Oil Red O

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Oil Red O
Oil Red O.svg
IUPAC name
1-(2,5-dimethyl-4-(2,5-dimethylphenyl) phenyldiazenyl) azonapthalen-2-ol
3D model (JSmol)
ECHA InfoCard 100.013.906
MeSH oil+red+O
Molar mass 408.49496
Except where otherwise noted, data are given for materials in their standard state (at 25 °C [77 °F], 100 kPa).
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Infobox references

Oil Red O (Solvent Red 27, Sudan Red 5B, C.I. 26125, C26H24N4O) is a lysochrome (fat-soluble dye) diazo dye used for staining of neutral triglycerides and lipids on frozen sections and some lipoproteins on paraffin sections. It has the appearance of a red powder with maximum absorption at 518 (359)nm.


Oil Red O is one of the dyes used for Sudan staining. Similar dyes include Sudan III, Sudan IV, and Sudan Black B. The staining has to be performed on fresh samples, as alcohol fixation removes most lipids.

Oil Red O largely replaced Sudan III and Sudan IV, as it provides much deeper red color and the stains are therefore much easier to see.

In pyrotechnics, Oil Red O is used in some compositions of red colored smokes. It is also used for making dyes.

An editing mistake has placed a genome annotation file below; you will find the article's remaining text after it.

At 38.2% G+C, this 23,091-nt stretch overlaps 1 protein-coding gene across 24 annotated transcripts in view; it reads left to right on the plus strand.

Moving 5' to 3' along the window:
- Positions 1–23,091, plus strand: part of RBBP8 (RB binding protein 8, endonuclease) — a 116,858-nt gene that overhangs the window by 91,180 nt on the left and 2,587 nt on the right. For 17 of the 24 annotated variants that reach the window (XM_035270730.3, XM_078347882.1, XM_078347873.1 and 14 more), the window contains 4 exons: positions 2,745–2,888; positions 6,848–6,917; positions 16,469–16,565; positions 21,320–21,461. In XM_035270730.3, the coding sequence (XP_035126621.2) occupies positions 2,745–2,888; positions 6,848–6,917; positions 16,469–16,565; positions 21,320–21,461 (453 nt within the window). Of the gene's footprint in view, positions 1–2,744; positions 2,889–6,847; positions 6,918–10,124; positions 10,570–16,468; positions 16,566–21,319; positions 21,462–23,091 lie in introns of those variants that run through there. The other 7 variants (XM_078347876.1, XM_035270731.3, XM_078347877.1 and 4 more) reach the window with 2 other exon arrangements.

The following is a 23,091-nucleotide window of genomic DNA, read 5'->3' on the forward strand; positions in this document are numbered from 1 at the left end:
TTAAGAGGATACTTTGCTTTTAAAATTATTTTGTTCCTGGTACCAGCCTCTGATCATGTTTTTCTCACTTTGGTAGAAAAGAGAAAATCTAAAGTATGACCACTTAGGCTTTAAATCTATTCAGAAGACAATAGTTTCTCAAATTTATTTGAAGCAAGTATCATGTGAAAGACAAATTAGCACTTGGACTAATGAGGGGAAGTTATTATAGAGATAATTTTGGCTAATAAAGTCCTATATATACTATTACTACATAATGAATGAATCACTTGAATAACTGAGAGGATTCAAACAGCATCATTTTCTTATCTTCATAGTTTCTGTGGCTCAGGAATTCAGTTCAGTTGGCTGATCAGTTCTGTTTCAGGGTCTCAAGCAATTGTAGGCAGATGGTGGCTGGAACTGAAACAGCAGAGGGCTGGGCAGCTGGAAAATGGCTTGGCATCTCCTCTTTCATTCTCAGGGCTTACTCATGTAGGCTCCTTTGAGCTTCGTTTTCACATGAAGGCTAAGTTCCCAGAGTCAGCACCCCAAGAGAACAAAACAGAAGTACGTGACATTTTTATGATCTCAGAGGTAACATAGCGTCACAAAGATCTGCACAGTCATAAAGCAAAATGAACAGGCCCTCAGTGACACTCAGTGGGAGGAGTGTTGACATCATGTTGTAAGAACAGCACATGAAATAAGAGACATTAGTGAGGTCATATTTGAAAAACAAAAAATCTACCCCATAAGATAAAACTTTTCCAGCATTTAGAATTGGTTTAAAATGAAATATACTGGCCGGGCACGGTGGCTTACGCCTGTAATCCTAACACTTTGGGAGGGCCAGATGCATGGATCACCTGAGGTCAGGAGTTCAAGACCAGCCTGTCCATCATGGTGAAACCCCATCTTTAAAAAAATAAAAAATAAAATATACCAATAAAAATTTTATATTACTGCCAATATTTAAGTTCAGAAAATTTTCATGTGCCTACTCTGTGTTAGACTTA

When staining, Oil Red O can make fat more visible in various cuts in pathology.[1]

It is also used in a technique (the method is called as the dye: Oil Red O), discovered in 2004 by Alexandre Beaudoin, for staining latent fingerprints.[2] This technique allows the development of latent fingerprints on porous exhibits (such as paper, cardboard, etc.) that are dry or wet.

It mainly targets fat deposits on the surface of porous exhibits.[3] It is a non-destructive technique (which does not destroy the exhibit and doesn’t prevent the use of other techniques).

It is a safe alternative to the Physical Developer method,[4] and is also used in sequence with other methods of fingerprints development.[5]


  1. ^ "Forensic Pathology".
  2. ^ Triplett M, Fingerprint Dictionary, Two Rings Publishing, Bellevue, Washington.
  3. ^ Beaudoin, A. New technique for revealing latent fingerprints on wet, porous surfaces: Oil Red O. Journal of Forensic Identification, 2004, 54 (4), 413-421.
  4. ^ Rawji, A. ; Beaudoin, A. Oil Red O versus Physical Developer on wet papers: a comparative study. Journal of Forensic Identification, 2006, 56 (1), 33-54.
  5. ^ Guigui, K.; Beaudoin, A. The use of Oil Red O in sequence with other methods of fingerprint development. Journal of Forensic Identification, 2007, 57 (4), 550-581.

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